The news articles in question were under the headlines: "Dressed Chicken goes to Parley," "State puts Chickens debate to rest" and "Chickens Importation," which aggrieved Mr Nkombo who subsequently lodged a complaint against the newspaper with the office of the Clerk of the National Assembly.
Quoting Section 3 of the National Assembly's Powers and Privileges, Act, Chapter 12 of the Laws of Zambia, Dr Matibini said:
"There shall be freedom of speech and debate in the Assembly. Such freedom of speech and debate shall not be liable to be questioned in any court or place outside the Assembly."
Mr Chipampe apologised to Mr Nkombo and the House saying: "In future, the Zambia Daily Mail will report in a more responsible and objective manner so as not to infringe on the rights of the members. I unreservedly apologise to Mr Nkombo and to this august House."
The peak of activities in the House culminated in the presentation of the 2013 K32.2 trillion (KR32.2 billion) Budget by the Finance Minister and its subsequent approval before Parliament adjourned sine die on December 14, last year. Proceedings during the House's calendar, were also punctuated by opposition MPs trooping out of the House for various reasons.
Prominent among the reasons for protests was the K1.5 billion budget allocation to the Office of the First Lady.
The opposition also trooped out, protesting that they had not been officially informed on who was acting Finance Minister, when Mr Chikwanda was acting President during the time of presenting the budget.
Points of orders by MPs were frequent as the Speaker, his deputy Mkhondo Lungu, and Mr Banda often were at pains to prevent them so as to allow for proceedings to go uninterrupted.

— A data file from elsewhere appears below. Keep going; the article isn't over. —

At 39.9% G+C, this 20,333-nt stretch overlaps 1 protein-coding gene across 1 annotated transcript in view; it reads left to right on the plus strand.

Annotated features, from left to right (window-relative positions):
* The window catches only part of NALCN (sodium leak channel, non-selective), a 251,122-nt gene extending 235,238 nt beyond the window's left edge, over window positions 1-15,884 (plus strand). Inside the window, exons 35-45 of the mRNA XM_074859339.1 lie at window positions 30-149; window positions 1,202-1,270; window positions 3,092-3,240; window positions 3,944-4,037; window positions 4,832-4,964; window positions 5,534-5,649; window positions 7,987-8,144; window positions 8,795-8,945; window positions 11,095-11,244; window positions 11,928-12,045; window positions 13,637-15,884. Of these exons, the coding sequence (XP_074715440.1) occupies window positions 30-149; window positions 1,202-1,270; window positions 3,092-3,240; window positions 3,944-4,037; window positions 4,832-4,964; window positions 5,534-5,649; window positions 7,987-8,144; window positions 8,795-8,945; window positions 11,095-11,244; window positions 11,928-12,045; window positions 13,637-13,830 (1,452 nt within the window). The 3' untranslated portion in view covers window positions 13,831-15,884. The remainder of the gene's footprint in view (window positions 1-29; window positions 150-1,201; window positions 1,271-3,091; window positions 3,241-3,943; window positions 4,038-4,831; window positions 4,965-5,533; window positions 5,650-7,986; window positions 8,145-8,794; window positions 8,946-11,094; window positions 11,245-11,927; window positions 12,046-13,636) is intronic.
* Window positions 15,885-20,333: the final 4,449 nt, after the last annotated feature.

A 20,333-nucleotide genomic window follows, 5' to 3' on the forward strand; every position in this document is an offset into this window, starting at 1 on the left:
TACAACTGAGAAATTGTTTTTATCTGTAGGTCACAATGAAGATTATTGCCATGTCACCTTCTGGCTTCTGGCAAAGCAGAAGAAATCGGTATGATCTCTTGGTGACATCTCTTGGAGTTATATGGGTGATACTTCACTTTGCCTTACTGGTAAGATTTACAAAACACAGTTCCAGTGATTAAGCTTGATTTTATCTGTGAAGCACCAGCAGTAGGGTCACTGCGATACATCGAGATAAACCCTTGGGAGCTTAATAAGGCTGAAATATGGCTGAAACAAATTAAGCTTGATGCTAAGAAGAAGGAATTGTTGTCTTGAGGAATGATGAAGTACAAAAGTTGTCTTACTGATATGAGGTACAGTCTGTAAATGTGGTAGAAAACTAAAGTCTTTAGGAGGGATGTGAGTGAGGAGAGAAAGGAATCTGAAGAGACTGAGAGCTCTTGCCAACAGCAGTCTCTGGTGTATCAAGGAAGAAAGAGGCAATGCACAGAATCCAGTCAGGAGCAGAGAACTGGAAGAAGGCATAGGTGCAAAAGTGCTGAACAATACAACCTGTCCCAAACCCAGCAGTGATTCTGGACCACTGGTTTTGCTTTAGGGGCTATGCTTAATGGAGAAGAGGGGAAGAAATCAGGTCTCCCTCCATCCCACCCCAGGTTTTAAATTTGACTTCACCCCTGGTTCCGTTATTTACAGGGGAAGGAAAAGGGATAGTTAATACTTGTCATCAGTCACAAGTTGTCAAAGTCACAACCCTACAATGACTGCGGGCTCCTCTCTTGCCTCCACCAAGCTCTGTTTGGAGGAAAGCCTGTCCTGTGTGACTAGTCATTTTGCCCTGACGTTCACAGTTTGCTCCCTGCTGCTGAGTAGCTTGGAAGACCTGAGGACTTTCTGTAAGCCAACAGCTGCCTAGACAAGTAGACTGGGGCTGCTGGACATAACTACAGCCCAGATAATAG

The House also debated one private member's motion and two motions to adopt Parliamentary Select Committees' reports.
Fifteen ministerial statements were presented during proceedings to explain the Government's position on various matters of national interest; and 10 annual reports from Government and quasi-Government institutions were laid on the Table of the House. Parliament further considered and passed nine Government Bills and Supplementary Estimates No 1 of 2012.
The House also welcomed two new MPs namely PF's Wynter Kabimba, who was appointed as Justice Minister, and PF's Mufumbwe MP, Steven Masumba, who retained his seat after joining the ruling party from the opposition MMD.
Vice-President Guy Scott described proceedings by stating: "This has so far been the longest meeting in our Parliamentary calendar, and I am glad to note that all the tasks that were set before the House, from September 21, 2012, to date, have been successfully accomplished.
"Sir, there were a number of occasions when hon. Members expressed different opinions on different subject matters. It is, however, gratifying to note that, despite those differences, the House, when some hon. Members did not walk out, nearly always found common ground and moved on to the next business.
"This is as it should be in a democracy, and I assure the House that the Executive will not shy away from taking on board any progressive ideas from the opposition that will benefit the good governance of our nation."
During the coming session, the House would welcome a new MP for Mpongwe following the defection of Gabriel Namulambe from the MMD to the PF.
The Electoral Commission of Zambia has set February 28, 2013 as the date for holding of the Mpongwe by-election.
Welcome 2013! Much more brain-storming on various pieces of legislation is anticipated especially the long awaited freedom of information bill as the house resumes sitting this year.